The London School of Economics conducted the first-ever economic analysis of anorexia, studying almost 3,000 women in Britain and Europe. The research indicated the cultural and social environment leads young women to starve themselves into what is shown to them by the media as an ideal body shape, England's The Guardian reported.
Young women make up 90 percent of anorexia nervosa cases and are influenced by the size and weight of their peer group, the research found.
Governments would be justified to ban very skinny models from runways, magazine photographs and advertisements giving a platform to equate extreme thinness with attractiveness, the LSE research said.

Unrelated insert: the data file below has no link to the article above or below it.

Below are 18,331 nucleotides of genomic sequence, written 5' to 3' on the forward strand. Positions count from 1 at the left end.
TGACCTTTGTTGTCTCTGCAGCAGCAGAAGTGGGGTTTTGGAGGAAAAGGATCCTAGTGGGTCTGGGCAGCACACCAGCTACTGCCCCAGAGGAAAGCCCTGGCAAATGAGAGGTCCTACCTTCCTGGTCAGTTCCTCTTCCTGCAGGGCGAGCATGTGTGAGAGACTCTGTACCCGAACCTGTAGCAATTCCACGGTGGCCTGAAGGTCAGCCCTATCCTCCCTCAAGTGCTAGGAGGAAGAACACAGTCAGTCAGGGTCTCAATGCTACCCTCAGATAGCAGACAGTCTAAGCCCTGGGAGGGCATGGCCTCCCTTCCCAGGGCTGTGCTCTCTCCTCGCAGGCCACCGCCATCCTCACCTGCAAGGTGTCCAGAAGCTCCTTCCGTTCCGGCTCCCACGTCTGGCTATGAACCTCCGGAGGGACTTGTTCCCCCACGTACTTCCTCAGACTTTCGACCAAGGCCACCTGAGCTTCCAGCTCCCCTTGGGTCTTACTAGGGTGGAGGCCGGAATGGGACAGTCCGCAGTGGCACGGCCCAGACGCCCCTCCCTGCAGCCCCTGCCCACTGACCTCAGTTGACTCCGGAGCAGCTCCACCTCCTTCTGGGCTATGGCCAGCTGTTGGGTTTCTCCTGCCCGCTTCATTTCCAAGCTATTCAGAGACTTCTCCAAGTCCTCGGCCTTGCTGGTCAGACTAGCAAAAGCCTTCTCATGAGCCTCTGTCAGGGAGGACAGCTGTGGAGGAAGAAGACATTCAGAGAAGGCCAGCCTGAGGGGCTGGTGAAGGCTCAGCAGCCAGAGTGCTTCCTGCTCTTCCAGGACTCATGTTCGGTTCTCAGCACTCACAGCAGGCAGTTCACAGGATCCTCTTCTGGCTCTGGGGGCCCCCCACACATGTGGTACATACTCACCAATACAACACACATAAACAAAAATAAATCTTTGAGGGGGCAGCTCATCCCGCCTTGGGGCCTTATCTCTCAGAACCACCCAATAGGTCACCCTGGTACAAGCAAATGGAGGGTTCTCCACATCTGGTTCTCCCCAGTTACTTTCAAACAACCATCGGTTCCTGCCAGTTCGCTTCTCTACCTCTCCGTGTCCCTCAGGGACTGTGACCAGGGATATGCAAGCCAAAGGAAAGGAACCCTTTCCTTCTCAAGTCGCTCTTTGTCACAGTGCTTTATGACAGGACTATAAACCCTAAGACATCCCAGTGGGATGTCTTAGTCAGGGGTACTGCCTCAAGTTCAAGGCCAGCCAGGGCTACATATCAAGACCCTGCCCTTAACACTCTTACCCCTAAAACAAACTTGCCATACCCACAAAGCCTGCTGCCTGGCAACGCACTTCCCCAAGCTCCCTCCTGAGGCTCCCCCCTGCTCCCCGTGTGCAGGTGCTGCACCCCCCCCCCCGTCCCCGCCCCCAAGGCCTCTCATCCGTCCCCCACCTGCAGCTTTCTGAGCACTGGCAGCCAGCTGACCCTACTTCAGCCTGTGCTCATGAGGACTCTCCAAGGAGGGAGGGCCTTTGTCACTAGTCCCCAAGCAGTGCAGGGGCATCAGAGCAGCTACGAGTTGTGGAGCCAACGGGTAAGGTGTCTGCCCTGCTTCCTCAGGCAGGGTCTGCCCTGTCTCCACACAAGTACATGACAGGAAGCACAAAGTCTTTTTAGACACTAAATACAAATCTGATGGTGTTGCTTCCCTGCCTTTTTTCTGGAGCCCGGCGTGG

"Government intervention would be justified to curb the spread of a potential epidemic of food disorders," economists Joan Costa-Font and Mireia Jofre-Bonet from City University wrote in a paper to be published in the journal Economia this year.
"The distorted self-perception of women with food disorders and the importance of the peer effects may prompt governments to take action to influence role models and compensate for social pressure on women driving the trade-off between ideal weight and health," the economists wrote.